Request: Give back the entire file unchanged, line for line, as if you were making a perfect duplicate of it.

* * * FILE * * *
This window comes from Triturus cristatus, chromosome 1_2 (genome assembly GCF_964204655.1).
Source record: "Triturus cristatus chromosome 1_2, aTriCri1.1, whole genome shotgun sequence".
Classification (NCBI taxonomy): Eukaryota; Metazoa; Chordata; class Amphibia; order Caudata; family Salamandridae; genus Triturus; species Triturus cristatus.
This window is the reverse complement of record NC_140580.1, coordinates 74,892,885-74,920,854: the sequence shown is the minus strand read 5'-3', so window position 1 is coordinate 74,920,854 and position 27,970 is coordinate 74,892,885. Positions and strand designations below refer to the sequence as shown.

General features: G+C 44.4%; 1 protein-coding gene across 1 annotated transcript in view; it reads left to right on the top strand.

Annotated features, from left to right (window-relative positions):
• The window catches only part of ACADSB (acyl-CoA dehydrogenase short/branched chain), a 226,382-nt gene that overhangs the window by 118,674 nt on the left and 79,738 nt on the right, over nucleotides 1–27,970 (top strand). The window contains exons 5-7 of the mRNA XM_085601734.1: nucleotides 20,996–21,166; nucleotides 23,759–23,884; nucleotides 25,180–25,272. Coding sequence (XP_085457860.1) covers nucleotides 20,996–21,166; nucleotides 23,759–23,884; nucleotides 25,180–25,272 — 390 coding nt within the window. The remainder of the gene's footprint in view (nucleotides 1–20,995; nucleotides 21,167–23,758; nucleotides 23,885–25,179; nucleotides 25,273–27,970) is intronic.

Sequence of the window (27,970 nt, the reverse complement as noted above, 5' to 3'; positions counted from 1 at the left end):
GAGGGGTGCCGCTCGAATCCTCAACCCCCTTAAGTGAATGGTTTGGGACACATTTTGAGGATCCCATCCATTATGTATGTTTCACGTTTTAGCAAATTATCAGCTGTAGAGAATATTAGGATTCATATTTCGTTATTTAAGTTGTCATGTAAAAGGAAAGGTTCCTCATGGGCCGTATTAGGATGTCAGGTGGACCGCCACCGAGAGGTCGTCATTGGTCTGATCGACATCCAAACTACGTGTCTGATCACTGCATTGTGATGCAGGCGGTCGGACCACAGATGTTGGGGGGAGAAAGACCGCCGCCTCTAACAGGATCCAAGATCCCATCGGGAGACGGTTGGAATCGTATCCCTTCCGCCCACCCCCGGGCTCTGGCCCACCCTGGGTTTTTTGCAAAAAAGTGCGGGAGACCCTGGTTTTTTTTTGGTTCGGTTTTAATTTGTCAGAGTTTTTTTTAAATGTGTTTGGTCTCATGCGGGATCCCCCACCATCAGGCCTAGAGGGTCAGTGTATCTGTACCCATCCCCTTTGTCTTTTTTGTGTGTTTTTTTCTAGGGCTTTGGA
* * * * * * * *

This window comes from Triturus cristatus, chromosome 1_2 (genome assembly GCF_964204655.1).
Source record: "Triturus cristatus chromosome 1_2, aTriCri1.1, whole genome shotgun sequence".
Classification (NCBI taxonomy): Eukaryota; Metazoa; Chordata; class Amphibia; order Caudata; family Salamandridae; genus Triturus; species Triturus cristatus.
This window is the reverse complement of record NC_140580.1, coordinates 74,892,885-74,920,854: the sequence shown is the minus strand read 5'-3', so window position 1 is coordinate 74,920,854 and position 27,970 is coordinate 74,892,885. Positions and strand designations below refer to the sequence as shown.

General features: G+C 44.4%; 1 protein-coding gene across 1 annotated transcript in view; it reads left to right on the top strand.

Annotated features, from left to right (window-relative positions):
• The window catches only part of ACADSB (acyl-CoA dehydrogenase short/branched chain), a 226,382-nt gene that overhangs the window by 118,674 nt on the left and 79,738 nt on the right, over nucleotides 1–27,970 (top strand). The window contains exons 5-7 of the mRNA XM_085601734.1: nucleotides 20,996–21,166; nucleotides 23,759–23,884; nucleotides 25,180–25,272. Coding sequence (XP_085457860.1) covers nucleotides 20,996–21,166; nucleotides 23,759–23,884; nucleotides 25,180–25,272 — 390 coding nt within the window. The remainder of the gene's footprint in view (nucleotides 1–20,995; nucleotides 21,167–23,758; nucleotides 23,885–25,179; nucleotides 25,273–27,970) is intronic.

Sequence of the window (27,970 nt, the reverse complement as noted above, 5' to 3'; positions counted from 1 at the left end):
GAGGGGTGCCGCTCGAATCCTCAACCCCCTTAAGTGAATGGTTTGGGACACATTTTGAGGATCCCATCCATTATGTATGTTTCACGTTTTAGCAAATTATCAGCTGTAGAGAATATTAGGATTCATATTTCGTTATTTAAGTTGTCATGTAAAAGGAAAGGTTCCTCATGGGCCGTATTAGGATGTCAGGTGGACCGCCACCGAGAGGTCGTCATTGGTCTGATCGACATCCAAACTACGTGTCTGATCACTGCATTGTGATGCAGGCGGTCGGACCACAGATGTTGGGGGGAGAAAGACCGCCGCCTCTAACAGGATCCAAGATCCCATCGGGAGACGGTTGGAATCGTATCCCTTCCGCCCACCCCCGGGCTCTGGCCCACCCTGGGTTTTTTGCAAAAAAGTGCGGGAGACCCTGGTTTTTTTTTGGTTCGGTTTTAATTTGTCAGAGTTTTTTTTAAATGTGTTTGGTCTCATGCGGGATCCCCCACCATCAGGCCTAGAGGGTCAGTGTATCTGTACCCATCCCCTTTGTCTTTTTTGTGTGTTTTTTTCTAGGGCTTTGGA